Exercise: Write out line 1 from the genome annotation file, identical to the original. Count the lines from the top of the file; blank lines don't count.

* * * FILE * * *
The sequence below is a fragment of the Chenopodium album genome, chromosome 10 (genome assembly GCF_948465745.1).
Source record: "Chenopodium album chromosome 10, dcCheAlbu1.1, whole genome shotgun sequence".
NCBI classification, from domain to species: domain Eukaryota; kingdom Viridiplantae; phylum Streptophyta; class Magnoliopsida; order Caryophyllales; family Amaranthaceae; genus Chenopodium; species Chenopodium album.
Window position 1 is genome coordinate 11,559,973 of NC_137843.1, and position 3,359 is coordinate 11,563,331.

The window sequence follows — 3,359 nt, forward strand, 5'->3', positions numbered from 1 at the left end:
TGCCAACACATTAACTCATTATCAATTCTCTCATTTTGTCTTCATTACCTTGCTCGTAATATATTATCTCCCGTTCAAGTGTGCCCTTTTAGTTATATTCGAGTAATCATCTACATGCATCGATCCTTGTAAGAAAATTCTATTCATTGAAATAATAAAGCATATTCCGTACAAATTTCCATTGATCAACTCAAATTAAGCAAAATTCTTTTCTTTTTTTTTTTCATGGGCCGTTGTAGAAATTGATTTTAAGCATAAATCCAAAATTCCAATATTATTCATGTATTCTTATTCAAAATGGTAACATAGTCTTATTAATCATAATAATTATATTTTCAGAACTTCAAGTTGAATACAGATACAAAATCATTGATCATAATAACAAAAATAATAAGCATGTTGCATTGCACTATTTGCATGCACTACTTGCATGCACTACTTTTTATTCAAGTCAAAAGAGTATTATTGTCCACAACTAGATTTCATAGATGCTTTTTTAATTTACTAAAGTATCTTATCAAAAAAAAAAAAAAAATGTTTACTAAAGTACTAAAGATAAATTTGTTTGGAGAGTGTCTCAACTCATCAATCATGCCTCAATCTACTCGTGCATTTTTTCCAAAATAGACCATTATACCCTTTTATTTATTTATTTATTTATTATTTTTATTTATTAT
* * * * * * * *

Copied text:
The sequence below is a fragment of the Chenopodium album genome, chromosome 10 (genome assembly GCF_948465745.1).